Michael J. Green (Georgetown): Japan’s Confused Revolution. Japan surrenders: James Fallows returns to his old Tokyo neighborhood and finds an inward-looking country that has lost its ambition. A review of Nihonjin no Otoko wa Motenai ("Japanese guys aren’t popular") by Meiko Mochizuki Swartz. An interview with Ian Buruma on books on Japan. A review of Contemporary Japan: History, Politics and Social Change Since the 1980s by Jeff Kingston (and more). Practical lessons in world hegemony, as Japan’s attempt to strike an independent course is cut down by the Obama Administration. Jeffrey Kingston on the untapped potential of Japanese civil society. Japocalypse Watch: The latest entry in the increasingly popular genre of Japanese decline-watch stories in the U.S. media. Wada Haruki on resolving the China-Japan conflict over the Senkaku/Diaoyu Islands. China's teetering on the verge of its own lost decade, and a meltdown in Beijing would make Japan's economic malaise look like child's play. A review of As China Goes, So Goes the World: How Chinese Consumers Are Transforming Everything by Karl Gerth. A review of When a Billion Chinese Jump: How China Will Save Mankind — Or Destroy It by Jonathan Watts. Beijing is paying for Chinese-language schools all around the world, including scores in the US — should we be concerned? The World's fairs have always existed to entertain the West — the Shanghai World Expo, however, has its own ideas. The Next China: An interview with Stephen Roach, author of The Next Asia. China also rises: Will China seek revenge for its century of humiliation at the hands of the West? Beyond East vs. West: China's frictions with the modern, liberal world don't conform neatly to old binaries. It is not quite true that China is rejecting Western values such as democracy — rather, it is fighting over them. Religion in various forms is burgeoning in the PRC today, and the ruling Chinese Communist Party cannot decide what to make of it — or do about it. Can you give my son a job? Slavoj Zizek reviews The Party: The Secret World of China’s Communist Rulers by Richard McGregor.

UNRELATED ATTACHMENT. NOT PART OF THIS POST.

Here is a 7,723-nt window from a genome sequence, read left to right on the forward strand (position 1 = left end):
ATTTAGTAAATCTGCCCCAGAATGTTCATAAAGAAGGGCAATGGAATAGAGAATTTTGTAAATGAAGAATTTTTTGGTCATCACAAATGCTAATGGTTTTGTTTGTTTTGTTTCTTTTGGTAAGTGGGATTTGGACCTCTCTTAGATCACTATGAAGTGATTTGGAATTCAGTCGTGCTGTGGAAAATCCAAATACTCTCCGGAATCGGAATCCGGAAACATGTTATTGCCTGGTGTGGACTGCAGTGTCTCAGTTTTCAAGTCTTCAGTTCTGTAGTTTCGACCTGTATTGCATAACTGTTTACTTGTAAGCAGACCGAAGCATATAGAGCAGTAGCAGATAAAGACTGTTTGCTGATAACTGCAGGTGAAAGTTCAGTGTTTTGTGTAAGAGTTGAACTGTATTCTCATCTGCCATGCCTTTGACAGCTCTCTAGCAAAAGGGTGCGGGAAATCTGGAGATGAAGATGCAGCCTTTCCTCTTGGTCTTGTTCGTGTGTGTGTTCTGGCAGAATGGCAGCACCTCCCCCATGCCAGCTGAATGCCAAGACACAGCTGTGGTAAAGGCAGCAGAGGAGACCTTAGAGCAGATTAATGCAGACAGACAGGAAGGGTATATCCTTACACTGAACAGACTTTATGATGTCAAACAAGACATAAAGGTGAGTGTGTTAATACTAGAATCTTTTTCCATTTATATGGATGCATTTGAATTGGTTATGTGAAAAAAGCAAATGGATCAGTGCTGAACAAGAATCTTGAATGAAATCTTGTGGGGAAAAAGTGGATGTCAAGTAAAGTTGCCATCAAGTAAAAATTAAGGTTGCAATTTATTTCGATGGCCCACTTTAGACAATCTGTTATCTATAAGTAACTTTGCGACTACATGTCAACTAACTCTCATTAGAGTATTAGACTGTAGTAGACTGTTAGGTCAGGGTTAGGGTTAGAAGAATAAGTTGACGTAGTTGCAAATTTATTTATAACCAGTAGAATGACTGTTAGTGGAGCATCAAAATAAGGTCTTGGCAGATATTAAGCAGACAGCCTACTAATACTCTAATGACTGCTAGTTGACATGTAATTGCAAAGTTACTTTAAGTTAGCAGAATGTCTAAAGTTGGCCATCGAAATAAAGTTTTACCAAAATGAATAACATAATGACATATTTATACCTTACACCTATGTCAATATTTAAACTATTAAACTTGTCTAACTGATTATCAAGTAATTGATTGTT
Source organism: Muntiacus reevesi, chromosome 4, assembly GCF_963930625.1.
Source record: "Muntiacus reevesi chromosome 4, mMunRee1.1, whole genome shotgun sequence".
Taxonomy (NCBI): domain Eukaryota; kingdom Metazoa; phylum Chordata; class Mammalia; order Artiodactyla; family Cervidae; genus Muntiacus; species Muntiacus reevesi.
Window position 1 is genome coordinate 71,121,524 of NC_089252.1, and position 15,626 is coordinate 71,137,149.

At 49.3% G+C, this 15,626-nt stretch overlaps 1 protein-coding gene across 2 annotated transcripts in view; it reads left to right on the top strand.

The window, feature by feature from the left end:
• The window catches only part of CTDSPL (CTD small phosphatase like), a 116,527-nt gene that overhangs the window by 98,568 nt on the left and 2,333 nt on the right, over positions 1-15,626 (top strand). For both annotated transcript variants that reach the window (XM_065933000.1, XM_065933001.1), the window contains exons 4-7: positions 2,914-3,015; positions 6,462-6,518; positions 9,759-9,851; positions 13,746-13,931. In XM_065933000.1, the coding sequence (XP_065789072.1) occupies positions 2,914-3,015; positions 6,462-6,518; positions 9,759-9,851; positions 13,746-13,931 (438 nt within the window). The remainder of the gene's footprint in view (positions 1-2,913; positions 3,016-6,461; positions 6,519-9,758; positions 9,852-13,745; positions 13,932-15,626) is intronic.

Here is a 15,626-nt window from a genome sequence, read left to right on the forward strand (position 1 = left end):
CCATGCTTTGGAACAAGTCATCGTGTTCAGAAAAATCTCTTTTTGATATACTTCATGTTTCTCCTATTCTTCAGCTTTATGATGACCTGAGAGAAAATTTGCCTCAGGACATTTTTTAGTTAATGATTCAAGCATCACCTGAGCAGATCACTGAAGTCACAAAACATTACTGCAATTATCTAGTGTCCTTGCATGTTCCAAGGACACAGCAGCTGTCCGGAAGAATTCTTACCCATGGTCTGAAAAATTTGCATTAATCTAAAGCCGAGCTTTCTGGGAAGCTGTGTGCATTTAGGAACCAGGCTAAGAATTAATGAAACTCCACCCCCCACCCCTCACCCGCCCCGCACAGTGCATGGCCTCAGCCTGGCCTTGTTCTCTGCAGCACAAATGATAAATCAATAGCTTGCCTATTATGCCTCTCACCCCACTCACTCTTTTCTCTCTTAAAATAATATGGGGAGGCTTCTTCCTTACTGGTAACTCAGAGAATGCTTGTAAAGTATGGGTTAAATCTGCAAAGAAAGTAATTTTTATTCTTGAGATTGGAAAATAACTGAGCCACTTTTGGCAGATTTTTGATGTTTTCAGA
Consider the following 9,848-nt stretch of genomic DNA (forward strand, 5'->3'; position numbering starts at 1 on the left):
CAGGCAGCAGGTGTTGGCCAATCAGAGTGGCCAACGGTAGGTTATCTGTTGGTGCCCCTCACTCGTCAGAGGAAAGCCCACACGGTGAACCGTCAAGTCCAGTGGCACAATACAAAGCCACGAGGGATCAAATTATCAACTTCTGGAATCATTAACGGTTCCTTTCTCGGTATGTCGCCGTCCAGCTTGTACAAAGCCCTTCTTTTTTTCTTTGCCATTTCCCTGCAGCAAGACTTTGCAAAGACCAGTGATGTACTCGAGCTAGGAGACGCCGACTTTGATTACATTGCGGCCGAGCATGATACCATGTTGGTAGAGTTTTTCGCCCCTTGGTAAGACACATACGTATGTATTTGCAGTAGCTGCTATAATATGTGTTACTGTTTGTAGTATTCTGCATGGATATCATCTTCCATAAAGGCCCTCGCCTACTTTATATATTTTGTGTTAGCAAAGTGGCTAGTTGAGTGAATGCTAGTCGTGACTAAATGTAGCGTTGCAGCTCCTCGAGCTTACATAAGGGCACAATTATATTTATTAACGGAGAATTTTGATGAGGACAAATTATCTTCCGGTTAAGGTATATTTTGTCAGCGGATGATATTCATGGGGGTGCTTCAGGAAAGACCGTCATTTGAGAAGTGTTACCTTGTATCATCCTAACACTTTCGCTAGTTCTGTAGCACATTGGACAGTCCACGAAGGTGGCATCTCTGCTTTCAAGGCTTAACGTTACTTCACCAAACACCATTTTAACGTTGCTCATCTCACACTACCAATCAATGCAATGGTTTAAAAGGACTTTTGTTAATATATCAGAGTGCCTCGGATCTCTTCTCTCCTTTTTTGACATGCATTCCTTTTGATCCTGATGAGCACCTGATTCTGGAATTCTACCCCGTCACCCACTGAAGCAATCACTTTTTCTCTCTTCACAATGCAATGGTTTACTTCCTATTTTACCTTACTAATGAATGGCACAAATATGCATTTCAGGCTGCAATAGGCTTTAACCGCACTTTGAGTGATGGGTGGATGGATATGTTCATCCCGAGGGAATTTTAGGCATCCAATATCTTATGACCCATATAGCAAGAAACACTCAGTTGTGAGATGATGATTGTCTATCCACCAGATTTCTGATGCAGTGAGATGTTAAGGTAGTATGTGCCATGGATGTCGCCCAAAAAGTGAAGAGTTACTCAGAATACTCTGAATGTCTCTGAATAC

A new issue of Catalyst is our. Andrew B. Coan (Wisconsin): The Future of Reproductive Freedom. From Newsweek, a look at the 50 highest-earning political figures of 2010, including politicians, ex-politicians, media personalities, and political consultants who hawk their personal brands in the public marketplace — and influence American political discourse in the process. A review of Frames of War: When Is Life Grievable? by Judith Butler. With increased gender equality, commercial interests have gained influence over people's looks and dreams — we are taught that what is on the inside is what counts, but quickly find that beauty is only skin deep. A review of The Axe and the Oath: Ordinary Life in the Middle Ages by Robert Fossier. The galaxy could be filled with dozens of planets capable of supporting life, but finding ET would force many of us to think the theologically unthinkable. A review of Which “Aesthetics” Do You Mean? Ten Definitions by Leonard Koren. New research shows that promoting colorblindness can lead people to turn a blind eye to even overt examples of racial discrimination and hamper the prospect for intervention. What motivates Amazon's hardcore raters? Nicholas Jackson investigates. A decade ago, she was told that writing a novel with a lesbian theme would be "commercial suicide" — now, gay writers are mainstream; Val McDermid charts the cultural shift that began with Radclyffe Hall. The Case for Geopolitical Mechanisms: Sustainable peace in the Middle East conflicts with the U.S. defense industry, which relies economically on regularly pumping more arms into the region. Recreational computing: Puzzles and tricks from Martin Gardner inspire math and science. More on Sam Kean's The Disappearing Spoon.